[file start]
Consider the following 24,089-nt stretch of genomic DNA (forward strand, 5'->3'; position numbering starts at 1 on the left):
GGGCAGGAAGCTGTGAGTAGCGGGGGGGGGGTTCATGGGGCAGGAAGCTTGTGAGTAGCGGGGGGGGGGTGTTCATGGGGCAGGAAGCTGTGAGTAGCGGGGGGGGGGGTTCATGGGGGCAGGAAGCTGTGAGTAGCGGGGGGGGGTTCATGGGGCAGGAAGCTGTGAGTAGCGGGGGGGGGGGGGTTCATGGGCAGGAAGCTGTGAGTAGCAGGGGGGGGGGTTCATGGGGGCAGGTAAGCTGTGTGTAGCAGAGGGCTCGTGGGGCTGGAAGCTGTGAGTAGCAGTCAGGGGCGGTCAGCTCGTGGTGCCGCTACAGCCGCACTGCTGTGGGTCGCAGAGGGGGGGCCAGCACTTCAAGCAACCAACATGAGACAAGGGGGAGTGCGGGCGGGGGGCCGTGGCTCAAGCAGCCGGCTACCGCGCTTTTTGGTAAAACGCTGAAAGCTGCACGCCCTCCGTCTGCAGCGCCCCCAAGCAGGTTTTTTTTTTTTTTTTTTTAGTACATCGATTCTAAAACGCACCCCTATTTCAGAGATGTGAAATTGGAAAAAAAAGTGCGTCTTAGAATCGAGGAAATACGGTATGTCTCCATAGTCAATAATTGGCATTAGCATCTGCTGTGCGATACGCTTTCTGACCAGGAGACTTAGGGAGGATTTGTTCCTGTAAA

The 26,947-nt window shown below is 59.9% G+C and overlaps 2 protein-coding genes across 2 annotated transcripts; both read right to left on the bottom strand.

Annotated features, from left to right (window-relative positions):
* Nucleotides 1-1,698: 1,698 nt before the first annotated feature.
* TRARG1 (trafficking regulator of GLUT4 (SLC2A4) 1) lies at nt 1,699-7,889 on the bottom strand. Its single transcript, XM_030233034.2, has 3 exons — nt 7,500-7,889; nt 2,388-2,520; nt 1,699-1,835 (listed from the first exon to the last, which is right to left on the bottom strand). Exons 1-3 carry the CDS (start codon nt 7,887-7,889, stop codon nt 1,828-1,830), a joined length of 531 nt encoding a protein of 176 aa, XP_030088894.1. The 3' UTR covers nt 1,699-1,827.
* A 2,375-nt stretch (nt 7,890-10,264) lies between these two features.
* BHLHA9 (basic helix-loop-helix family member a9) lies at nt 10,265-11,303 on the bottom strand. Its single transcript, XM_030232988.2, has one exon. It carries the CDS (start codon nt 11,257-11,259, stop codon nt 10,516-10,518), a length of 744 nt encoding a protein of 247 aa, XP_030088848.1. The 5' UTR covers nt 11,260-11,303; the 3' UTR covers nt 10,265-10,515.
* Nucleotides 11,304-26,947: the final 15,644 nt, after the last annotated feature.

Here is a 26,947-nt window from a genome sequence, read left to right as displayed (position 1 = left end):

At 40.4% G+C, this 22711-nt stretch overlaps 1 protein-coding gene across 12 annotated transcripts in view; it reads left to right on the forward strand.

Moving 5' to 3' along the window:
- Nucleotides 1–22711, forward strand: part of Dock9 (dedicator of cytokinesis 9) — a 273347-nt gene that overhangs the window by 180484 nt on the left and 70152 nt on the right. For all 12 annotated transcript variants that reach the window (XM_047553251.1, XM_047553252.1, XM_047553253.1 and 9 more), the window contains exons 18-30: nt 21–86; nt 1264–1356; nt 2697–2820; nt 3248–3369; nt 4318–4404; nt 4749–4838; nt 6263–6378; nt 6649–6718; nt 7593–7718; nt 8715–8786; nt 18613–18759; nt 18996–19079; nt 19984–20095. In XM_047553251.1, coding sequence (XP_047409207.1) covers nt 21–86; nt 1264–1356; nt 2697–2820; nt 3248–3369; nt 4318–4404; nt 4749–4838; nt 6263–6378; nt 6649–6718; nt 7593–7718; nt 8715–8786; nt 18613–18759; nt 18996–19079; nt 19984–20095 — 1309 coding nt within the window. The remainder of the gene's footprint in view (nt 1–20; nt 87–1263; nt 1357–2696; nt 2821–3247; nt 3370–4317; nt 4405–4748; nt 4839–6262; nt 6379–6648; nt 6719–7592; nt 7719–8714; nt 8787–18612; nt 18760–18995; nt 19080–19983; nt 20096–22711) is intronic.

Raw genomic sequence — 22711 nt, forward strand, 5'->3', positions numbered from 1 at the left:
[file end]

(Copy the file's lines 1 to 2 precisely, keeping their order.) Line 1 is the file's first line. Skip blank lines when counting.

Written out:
Consider the following 24,089-nt stretch of genomic DNA (forward strand, 5'->3'; position numbering starts at 1 on the left):
GGGCAGGAAGCTGTGAGTAGCGGGGGGGGGGTTCATGGGGCAGGAAGCTTGTGAGTAGCGGGGGGGGGGTGTTCATGGGGCAGGAAGCTGTGAGTAGCGGGGGGGGGGGTTCATGGGGGCAGGAAGCTGTGAGTAGCGGGGGGGGGTTCATGGGGCAGGAAGCTGTGAGTAGCGGGGGGGGGGGGGTTCATGGGCAGGAAGCTGTGAGTAGCAGGGGGGGGGGTTCATGGGGGCAGGTAAGCTGTGTGTAGCAGAGGGCTCGTGGGGCTGGAAGCTGTGAGTAGCAGTCAGGGGCGGTCAGCTCGTGGTGCCGCTACAGCCGCACTGCTGTGGGTCGCAGAGGGGGGGCCAGCACTTCAAGCAACCAACATGAGACAAGGGGGAGTGCGGGCGGGGGGCCGTGGCTCAAGCAGCCGGCTACCGCGCTTTTTGGTAAAACGCTGAAAGCTGCACGCCCTCCGTCTGCAGCGCCCCCAAGCAGGTTTTTTTTTTTTTTTTTTTAGTACATCGATTCTAAAACGCACCCCTATTTCAGAGATGTGAAATTGGAAAAAAAAGTGCGTCTTAGAATCGAGGAAATACGGTATGTCTCCATAGTCAATAATTGGCATTAGCATCTGCTGTGCGATACGCTTTCTGACCAGGAGACTTAGGGAGGATTTGTTCCTGTAAA